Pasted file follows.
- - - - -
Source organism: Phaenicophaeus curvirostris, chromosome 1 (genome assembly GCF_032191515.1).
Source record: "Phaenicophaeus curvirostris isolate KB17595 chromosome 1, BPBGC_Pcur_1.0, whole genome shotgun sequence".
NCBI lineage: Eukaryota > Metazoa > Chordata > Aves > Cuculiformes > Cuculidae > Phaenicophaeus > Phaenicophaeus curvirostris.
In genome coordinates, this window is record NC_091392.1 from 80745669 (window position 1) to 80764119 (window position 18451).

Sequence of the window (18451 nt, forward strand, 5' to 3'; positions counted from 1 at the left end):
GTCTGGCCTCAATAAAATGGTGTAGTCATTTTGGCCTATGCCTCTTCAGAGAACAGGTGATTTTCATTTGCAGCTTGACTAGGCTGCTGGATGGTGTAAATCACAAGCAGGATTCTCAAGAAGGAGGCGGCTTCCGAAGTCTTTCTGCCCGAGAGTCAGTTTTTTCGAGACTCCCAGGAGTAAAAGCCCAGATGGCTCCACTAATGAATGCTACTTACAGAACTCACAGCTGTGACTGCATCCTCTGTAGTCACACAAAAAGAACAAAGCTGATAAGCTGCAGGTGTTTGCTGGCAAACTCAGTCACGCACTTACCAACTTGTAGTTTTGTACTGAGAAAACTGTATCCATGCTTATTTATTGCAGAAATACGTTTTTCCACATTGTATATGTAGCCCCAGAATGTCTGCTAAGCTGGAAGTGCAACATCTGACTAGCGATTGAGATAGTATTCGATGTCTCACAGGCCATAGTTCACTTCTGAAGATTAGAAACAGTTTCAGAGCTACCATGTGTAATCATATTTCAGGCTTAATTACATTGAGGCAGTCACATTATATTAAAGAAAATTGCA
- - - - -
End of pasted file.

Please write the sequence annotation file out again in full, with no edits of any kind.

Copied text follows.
Source organism: Phaenicophaeus curvirostris, chromosome 1 (genome assembly GCF_032191515.1).
Source record: "Phaenicophaeus curvirostris isolate KB17595 chromosome 1, BPBGC_Pcur_1.0, whole genome shotgun sequence".
NCBI lineage: Eukaryota > Metazoa > Chordata > Aves > Cuculiformes > Cuculidae > Phaenicophaeus > Phaenicophaeus curvirostris.
In genome coordinates, this window is record NC_091392.1 from 80745669 (window position 1) to 80764119 (window position 18451).

Sequence of the window (18451 nt, forward strand, 5' to 3'; positions counted from 1 at the left end):
GTCTGGCCTCAATAAAATGGTGTAGTCATTTTGGCCTATGCCTCTTCAGAGAACAGGTGATTTTCATTTGCAGCTTGACTAGGCTGCTGGATGGTGTAAATCACAAGCAGGATTCTCAAGAAGGAGGCGGCTTCCGAAGTCTTTCTGCCCGAGAGTCAGTTTTTTCGAGACTCCCAGGAGTAAAAGCCCAGATGGCTCCACTAATGAATGCTACTTACAGAACTCACAGCTGTGACTGCATCCTCTGTAGTCACACAAAAAGAACAAAGCTGATAAGCTGCAGGTGTTTGCTGGCAAACTCAGTCACGCACTTACCAACTTGTAGTTTTGTACTGAGAAAACTGTATCCATGCTTATTTATTGCAGAAATACGTTTTTCCACATTGTATATGTAGCCCCAGAATGTCTGCTAAGCTGGAAGTGCAACATCTGACTAGCGATTGAGATAGTATTCGATGTCTCACAGGCCATAGTTCACTTCTGAAGATTAGAAACAGTTTCAGAGCTACCATGTGTAATCATATTTCAGGCTTAATTACATTGAGGCAGTCACATTATATTAAAGAAAATTGCA